Blátnaid Gallagher and her husband Niall inherited the family farm in 2016. The land, which is located in Killoran Co. Galway, has been farmed extensively and traditionally for generations. Some of the land is rented and the remaining 17ha contains a mix of forestry, permanent pasture and areas of rewilded land. Blátnaid runs a small flock of pedigree Galway ewes, producing organic lamb and Galway wool. The farm is very extensively managed, with no chemicals used and external inputs are extremely low. The hardy sheep live outdoors year-round, and hay/silage is cut from the land every year to supplement winter feeding. Geese, ponies and donkeys are also kept on the farm, and they all play a role in managing the grassland and fertilising the soil.
11.8ha of the farm has now been dedicated to a NPWS scheme that aims to enhance biodiversity on Irish farms. This will involve managing the grassland to ensure it maintains its rich diversity of native plants, grasses and herbs. Areas of the farm have been rewilded to provide habitat for wildlife. 6ha of unused bogland has been dedicated to a butterfly sanctuary, providing a habitat for the rare Marsh Fritillary butterfly as well as numerous other insects and birds. Mature hedgerows, woodland and nature corridors throughout the land provide habitat for the healthy populations of birds on the farm, as well as badgers, hares, pine marten and foxes.
Blátnaid Gallagher farms near the historical Village of Aughrim in East Galway. This land has been farmed in tandem with nature by her antecedents for centuries. Her Uncle PJ Murray strongly adhered to the traditional methods of farming without the use of pesticides and very little mechanisation. Blátnaid and her husband Niall inherited their farm from her Uncle PJ in 2016. They immediately set about a three-year program to restore the grassland, hedgerows, and mid-century farm buildings. Before they took over, the farm had become overgrown with scrub. They chose a method of topping the grassland, along with the introduction of Irelands Native sheep breed The Galway as a means to control the thistle and dock infestation. Six years later they are rewarded with pastures rich with multispecies native grasses and herbs. Blatnaid undertook her MSc Ag Innovate at NUIG in 2019. Following on from this she founded The Galway Wool Co-op. The Galway is Ireland's native sheep breed and before the Co-op was founded, this Galway wool was seeping into the national wool clip and subsequently hemorrhaging out to the Asian Wool Markets as waste. Dismayed by the lack of appreciation for Native Irish Wool, she set up www.galwaywool.ie as a first of its kind virtual wool producers Co-op. In 2020, Blatnaid, converted the farm to official Organic Status and following her two-year conversion phase there are plans at foot to market the Organic Galway Lamb directly off their farm. Last year as part of an eat local food pilot project, ran in conjunction with Suck Valley Farm, they sold out all their grass-fed lamb at a local Galway Food Market. The NPWS recently inspected and selected the Gallagher farm as a haven for Irish Wildlife and Fauna, for the next five years they will be working very closely with the NPWS to re-wild areas of their farm that will provide shelter and protection for local wildlife. This will include a Butterfly Sanctuary on 6 hectares of unused Bogland. Conservation has begun through the management of the Molinia Meadows, by implementing appropriate grazing to provide a suitable habitat for the rare Marsh Fritillary butterfly. In the summer of 2022, the Gallaghers will host their first guests to ‘Murray Meadows’ as part of their commitment to the Social Farming Ireland Initiative.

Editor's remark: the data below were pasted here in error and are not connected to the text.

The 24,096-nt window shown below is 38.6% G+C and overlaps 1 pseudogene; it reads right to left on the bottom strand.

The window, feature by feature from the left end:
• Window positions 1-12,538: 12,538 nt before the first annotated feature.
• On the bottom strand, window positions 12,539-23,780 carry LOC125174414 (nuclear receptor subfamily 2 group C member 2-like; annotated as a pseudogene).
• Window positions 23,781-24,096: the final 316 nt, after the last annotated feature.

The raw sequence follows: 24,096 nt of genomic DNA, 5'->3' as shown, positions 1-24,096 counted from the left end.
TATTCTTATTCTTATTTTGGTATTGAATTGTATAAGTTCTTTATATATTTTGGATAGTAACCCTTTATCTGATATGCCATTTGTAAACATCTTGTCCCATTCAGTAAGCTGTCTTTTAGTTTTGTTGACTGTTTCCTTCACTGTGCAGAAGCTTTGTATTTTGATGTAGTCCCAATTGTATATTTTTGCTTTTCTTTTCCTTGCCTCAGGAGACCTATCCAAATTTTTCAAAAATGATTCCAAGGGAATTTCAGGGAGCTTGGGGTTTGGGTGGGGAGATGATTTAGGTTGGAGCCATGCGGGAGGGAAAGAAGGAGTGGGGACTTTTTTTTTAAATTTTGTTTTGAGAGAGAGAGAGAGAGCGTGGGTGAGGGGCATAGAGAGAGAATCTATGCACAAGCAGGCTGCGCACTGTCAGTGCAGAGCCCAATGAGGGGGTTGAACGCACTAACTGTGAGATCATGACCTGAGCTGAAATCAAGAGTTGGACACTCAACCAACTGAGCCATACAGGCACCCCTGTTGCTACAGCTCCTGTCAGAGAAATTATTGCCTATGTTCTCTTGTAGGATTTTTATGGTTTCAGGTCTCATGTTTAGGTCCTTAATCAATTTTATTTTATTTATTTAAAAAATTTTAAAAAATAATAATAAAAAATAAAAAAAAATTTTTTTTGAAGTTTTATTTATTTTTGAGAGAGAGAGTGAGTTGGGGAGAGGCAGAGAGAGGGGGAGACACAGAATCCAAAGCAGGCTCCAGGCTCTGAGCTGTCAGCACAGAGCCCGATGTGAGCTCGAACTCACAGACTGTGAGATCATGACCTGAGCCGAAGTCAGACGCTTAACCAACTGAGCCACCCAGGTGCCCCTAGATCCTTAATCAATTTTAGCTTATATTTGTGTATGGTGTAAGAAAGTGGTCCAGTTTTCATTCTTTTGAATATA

Nominator: Shane Conway, NRN, Researcher